U.N. Secretary-General Antonio Guterres called on all parties in northeastern Syria "to exercise maximum restraint," spokesman Stephane Dujarric said.

The Kurdish-led Syrian Democratic Forces have pledged to fight back against any Turkish assault, raising the potential for an eruption of new warfare in Syria. "We will not hesitate for a moment in defending our people," it said in a statement.

On Tuesday, a spokesman for the SDF invited Trump to come see the progress the force and the U.S. made in northeastern Syria.

"We have more work to do to keep ISIS from coming back & make our accomplishments permanent. If America leaves, all will be erased," he tweeted, referring to the Islamic State group by an alternative acronym.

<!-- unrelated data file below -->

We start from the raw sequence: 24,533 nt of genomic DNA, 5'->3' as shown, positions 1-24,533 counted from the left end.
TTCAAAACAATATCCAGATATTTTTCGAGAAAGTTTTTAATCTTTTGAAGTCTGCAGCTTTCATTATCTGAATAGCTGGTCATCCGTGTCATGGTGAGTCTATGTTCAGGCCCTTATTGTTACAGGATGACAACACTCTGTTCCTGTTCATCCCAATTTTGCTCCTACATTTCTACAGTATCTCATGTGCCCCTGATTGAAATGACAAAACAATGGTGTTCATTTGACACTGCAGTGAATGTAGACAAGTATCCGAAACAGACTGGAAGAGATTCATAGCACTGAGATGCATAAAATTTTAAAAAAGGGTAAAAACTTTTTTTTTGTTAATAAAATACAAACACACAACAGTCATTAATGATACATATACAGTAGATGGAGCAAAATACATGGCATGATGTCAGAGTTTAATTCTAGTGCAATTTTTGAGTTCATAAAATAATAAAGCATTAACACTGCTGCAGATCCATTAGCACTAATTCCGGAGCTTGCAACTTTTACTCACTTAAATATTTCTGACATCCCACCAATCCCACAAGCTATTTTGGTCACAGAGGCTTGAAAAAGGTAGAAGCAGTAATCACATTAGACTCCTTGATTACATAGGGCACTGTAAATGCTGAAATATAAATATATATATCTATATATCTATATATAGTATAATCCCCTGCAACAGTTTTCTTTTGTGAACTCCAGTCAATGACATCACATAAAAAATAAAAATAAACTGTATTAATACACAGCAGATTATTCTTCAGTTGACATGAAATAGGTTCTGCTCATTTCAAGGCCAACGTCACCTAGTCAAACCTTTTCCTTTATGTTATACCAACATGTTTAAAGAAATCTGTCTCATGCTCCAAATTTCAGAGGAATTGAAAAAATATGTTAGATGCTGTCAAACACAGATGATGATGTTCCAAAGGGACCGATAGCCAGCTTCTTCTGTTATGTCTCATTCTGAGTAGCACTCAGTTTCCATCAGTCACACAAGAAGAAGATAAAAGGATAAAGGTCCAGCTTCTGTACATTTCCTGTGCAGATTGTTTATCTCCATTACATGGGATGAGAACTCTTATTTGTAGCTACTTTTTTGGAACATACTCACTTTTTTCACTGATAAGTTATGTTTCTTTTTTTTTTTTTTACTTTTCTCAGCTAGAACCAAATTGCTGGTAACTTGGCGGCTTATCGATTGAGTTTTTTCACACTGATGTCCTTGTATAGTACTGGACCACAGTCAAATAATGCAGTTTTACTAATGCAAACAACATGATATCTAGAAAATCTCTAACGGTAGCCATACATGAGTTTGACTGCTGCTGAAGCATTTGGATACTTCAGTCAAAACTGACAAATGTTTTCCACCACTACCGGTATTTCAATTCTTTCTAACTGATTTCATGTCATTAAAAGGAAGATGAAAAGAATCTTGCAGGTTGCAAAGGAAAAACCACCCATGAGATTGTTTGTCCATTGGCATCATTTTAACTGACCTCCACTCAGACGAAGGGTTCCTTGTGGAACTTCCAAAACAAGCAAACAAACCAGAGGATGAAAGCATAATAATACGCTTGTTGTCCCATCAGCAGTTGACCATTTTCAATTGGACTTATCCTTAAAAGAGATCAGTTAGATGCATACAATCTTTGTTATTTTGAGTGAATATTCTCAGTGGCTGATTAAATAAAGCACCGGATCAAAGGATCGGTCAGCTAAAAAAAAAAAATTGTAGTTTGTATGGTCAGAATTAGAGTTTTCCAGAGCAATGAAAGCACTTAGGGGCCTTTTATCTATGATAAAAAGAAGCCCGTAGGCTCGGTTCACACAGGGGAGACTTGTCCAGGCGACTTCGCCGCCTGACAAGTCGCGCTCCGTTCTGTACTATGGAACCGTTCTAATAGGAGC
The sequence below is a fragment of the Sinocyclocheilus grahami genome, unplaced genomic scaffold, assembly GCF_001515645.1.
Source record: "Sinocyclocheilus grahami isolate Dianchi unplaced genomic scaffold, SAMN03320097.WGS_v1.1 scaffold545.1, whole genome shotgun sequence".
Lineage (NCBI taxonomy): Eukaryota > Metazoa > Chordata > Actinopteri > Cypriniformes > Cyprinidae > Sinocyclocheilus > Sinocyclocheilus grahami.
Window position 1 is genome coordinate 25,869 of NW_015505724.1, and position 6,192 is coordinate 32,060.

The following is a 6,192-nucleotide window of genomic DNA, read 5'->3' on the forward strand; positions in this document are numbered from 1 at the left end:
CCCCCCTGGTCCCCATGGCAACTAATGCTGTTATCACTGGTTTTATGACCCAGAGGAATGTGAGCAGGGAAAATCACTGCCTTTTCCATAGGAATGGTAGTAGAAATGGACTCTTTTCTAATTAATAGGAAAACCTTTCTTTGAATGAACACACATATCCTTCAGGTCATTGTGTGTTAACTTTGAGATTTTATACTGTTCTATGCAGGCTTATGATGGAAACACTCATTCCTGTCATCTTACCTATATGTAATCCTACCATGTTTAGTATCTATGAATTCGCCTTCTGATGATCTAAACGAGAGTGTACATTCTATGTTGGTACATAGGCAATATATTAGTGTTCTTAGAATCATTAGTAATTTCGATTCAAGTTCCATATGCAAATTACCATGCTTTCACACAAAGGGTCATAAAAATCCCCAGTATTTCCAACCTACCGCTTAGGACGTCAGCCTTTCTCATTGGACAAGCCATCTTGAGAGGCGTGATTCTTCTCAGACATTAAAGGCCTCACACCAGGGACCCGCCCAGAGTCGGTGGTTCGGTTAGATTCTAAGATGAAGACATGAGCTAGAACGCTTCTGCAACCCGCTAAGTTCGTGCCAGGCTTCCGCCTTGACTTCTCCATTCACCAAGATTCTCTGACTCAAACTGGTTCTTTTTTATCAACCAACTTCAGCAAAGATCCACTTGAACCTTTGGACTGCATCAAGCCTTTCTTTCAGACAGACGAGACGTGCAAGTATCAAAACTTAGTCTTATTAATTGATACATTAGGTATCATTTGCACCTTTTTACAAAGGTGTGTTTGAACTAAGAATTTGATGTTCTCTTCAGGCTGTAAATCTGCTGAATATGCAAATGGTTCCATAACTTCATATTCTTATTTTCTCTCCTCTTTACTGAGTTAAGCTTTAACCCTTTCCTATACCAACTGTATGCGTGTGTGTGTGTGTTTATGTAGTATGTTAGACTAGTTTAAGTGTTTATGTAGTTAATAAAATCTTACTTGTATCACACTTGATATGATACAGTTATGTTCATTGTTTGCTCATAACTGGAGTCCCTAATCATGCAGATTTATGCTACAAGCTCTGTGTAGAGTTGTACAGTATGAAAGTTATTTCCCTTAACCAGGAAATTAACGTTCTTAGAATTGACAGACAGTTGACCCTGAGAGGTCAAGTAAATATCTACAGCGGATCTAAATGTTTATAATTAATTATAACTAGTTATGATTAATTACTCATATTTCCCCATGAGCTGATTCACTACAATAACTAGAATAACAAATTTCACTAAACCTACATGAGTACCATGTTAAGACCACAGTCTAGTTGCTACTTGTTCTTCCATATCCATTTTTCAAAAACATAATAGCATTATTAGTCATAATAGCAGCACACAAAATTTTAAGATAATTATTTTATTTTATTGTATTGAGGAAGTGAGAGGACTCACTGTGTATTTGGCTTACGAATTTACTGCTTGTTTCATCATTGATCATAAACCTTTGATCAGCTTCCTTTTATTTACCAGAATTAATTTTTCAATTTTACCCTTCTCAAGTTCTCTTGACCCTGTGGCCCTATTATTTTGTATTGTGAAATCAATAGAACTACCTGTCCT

Turkey considers Kurdish fighters in Syria terrorists and links them to a decades-old insurgency in Turkey. It has already launched two major incursions into northern Syria over the past years. The first was in 2016, when Turkey and its allied Syrian opposition fighters attacked IS-held areas west of the Euphrates River. Last year, Turkey seized the Kurdish enclave of Afrin, leading to the displacement of some 300,000 people.

Iran on Tuesday urged Turkey not to carry out an offensive, the Iranian state TV reported. Foreign Minister Mohammad Javad Zarif called his Turkish counterpart, Mevlut Cavusoglu, to express Tehran's opposition to the anticipated Turkish operation.